Teaching of Languages in Indian Schools

Languages in India: Diversity and Complexity

The 1962 consensus of India reported 1652 mother tongues being used across the country. The first authentic survey of Indian languages was conducted by George Grierson, who presented his report titled, Linguistic Survey of India (LSI) in the first quarter of the twentieth century. LSI continues to influence the listing and grouping of languages in decadal census in India. The constitution of India adopted in 1950, fully recognized the multilingual character of Indian Nation and listed fourteen languages in its Eighth schedule. The languages listed in Eighth schedule are called Scheduled Languages. The list was expanded to fifteen in 1967 and to eighteen in 1992. More and more languages are continuously seeking a place on the Schedule, since the scheduled status entails a number of political and economic benefits. Nearly ninety of the living Indian languages recognized in the census are not in the Eighth Schedule and are referred to as Non-scheduled Languages. The Scheduled Languages account for ninety-six percent of Indian population, while the non-scheduled languages are spoken by merely four percent of the population; and yet the number of Non-scheduled Languages is nearly four times the number of Scheduled Languages. A large number of non-scheduled languages are tribal languages. Some of these languages are written but many don’t have a script of their own and are transmitted through oral tradition. Given the dynamic language situation, the role of language in Indian education has been at the centre of debate and controversy. The central issues for the last hundred and fifty years has been the medium of instruction. There is evidence to show that before the British rule there was a vigorous system of Indigenous education with provision for both secular and religious education. However learning of an elite standard language has always been a part of the Indian education system. Before the British the language of power was Persian and before that it was Sanskrit. Local vernacular or regional dialects used to be the medium for basic education while Persian or Sanskrit was the language of higher education. After the arrival of the British, the system of education expanded.

“When specialised education is restricted to a small section of population, the problem of medium is sorted out more easily. Once education is universalized, the problem of medium takes on several unpredictable implications”- C.J. Daswani.

During the British period, the controversy centred round the question of education through English versus Indian languages, which was decided in favour of English. The question of which language should become the medium of instruction at school level was closely linked with the freedom struggle and national identity. It also became linked to the question of identifying a national language for independent India. After independence the question of language has become inextricably linked to regional and linguistic identities, as well as economic and political aspirations of the people. As the educational facilities expanded, more and more regional languages have been recognized as medium of primary and secondary education. At the tertiary level, while English continues to be influential, regional languages have been accepted as mediums of education. The three language formula was introduced in 1950s and refined to accommodate various regional, national and international aspirations. Although the formula has not been implemented uniformly, there is no serious or viable alternative to it.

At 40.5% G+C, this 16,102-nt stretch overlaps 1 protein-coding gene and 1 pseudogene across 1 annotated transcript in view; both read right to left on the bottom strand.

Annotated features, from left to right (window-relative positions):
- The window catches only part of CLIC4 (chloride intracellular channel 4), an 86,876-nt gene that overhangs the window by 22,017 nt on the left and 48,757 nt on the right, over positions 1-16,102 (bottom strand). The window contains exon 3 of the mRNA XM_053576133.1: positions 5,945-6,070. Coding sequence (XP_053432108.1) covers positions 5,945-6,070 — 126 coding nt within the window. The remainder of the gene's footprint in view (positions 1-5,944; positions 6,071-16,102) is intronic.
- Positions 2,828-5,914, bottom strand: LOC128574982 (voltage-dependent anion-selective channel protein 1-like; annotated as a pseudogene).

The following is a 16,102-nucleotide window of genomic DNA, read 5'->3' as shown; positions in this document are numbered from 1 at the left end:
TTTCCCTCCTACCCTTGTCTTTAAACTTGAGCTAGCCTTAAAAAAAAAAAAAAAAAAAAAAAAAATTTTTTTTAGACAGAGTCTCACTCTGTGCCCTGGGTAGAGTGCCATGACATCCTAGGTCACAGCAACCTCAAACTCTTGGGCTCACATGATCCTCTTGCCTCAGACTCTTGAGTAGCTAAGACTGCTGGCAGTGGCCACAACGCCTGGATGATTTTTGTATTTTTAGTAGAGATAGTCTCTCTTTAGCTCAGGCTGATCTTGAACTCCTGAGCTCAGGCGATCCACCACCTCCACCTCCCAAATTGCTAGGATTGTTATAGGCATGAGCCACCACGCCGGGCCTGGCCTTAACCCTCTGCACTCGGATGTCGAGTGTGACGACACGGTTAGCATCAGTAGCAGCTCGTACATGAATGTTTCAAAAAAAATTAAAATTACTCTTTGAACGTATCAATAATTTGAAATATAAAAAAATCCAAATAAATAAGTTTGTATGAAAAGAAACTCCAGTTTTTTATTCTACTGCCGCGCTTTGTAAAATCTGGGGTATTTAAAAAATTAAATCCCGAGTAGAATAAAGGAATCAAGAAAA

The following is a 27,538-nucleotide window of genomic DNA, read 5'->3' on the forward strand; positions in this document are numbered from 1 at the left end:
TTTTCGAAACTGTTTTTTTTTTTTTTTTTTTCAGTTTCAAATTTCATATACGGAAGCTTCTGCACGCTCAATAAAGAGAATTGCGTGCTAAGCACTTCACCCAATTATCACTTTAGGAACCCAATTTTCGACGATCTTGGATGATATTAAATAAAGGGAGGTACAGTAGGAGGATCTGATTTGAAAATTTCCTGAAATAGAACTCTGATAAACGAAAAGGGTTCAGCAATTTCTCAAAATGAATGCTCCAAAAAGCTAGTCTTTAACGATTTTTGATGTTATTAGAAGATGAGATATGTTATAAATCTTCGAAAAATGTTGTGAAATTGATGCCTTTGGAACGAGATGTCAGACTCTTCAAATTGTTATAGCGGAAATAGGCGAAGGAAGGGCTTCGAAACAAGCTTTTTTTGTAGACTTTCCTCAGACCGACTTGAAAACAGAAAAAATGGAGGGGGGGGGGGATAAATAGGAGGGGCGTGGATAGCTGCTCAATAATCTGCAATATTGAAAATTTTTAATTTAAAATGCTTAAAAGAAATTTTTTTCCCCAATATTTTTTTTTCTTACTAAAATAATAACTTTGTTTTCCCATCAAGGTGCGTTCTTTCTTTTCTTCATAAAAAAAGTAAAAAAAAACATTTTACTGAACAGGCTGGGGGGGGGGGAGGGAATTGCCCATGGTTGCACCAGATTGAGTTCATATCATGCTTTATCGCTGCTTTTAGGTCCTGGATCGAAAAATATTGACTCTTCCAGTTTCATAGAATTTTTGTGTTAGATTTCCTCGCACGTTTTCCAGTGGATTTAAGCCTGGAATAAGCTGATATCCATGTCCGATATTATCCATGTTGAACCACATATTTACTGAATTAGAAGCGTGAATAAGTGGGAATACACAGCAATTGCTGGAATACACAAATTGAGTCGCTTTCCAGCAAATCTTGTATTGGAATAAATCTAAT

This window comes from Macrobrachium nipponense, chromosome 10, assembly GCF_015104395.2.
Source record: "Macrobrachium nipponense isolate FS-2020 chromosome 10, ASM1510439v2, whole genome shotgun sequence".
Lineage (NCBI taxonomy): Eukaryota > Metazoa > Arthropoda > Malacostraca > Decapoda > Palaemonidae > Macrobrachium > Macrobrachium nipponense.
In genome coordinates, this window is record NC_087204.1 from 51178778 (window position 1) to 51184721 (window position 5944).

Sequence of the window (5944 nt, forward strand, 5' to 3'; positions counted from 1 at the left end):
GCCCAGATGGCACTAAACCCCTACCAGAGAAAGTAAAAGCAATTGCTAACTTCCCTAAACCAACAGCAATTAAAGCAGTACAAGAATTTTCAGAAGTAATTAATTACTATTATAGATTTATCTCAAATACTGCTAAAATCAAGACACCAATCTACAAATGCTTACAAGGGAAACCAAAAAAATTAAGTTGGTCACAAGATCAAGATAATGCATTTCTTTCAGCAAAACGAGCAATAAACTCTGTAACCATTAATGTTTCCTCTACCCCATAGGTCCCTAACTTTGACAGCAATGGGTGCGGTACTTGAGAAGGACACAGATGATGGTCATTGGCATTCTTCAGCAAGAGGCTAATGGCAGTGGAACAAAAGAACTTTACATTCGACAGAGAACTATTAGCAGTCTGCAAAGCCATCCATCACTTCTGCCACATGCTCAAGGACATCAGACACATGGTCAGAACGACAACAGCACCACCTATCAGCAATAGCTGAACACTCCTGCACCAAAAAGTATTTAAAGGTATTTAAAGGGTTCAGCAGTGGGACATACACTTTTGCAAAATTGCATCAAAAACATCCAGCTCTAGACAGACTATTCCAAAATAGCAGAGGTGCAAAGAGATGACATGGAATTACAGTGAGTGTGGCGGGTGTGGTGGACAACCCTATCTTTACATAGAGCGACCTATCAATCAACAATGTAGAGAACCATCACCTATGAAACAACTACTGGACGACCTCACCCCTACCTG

Government Policy: The Three Language Formula

The three language formula is designed to ensure that every school going child learns three languages by the end of secondary school (class X). The formula was first given in 1950s, modified in NPE 1968 and was upheld and verbatim adopted in NPE 1986. In its most basic form, the formula lays down the following scheme of language education at school level:

In Hindi Speaking States:

  1. Hindi
  2. English
  3. Modern Indian Language (Preferably a South Indian Language)

In non-Hindi Speaking States:

  1. Regional Language
  2. Hindi
  3. English

For the purpose of implementation of the formula the languages are divided into following Categories:

Mother Tongue

Article 350 A of Indian Constitution lays down that medium of instruction at the primary level should be the mother tongue of the child. However mother tongue is a tricky term which often means different things in different contexts and there are several challenges in providing primary education in the mother tongue of the children which include:

1. Defining the term ‘Mother Tongue’: Often different political and educational agencies interpret the concept of mother tongue in narrow or broad terms, according to the exigencies of the situation. One interpretation holds mother tongue to be the home language of each child; “the language spoken from the cradle…in the case of infants and deaf mutes…the mother tongue of the mother.” However in Indian context, Mother Tongue is not necessarily the language one learns to speak in childhood, but a language that one perceives as one’s mother tongue because of social, political or religious reasons. This later definition of mother tongue however defeats the very purpose of providing instruction in the mother tongue of the child, which is to make child comfortable in the learning environment and to improve the learning of the child. Moreover people may declare different mother tongues from one census to the next.

2. Listing and Classification of Mother Tongues: There has never been total agreement on the number of mother tongues spoken in India. Every ten years the Indian census lists a different number of mother tongues reported by Indian people. Mother tongues classified as dialects of one language in one census have been recognized as a language in the next census.

3. Mother tongue with no script: There are several Indian languages, especially the tribal languages that do not have a script of their own.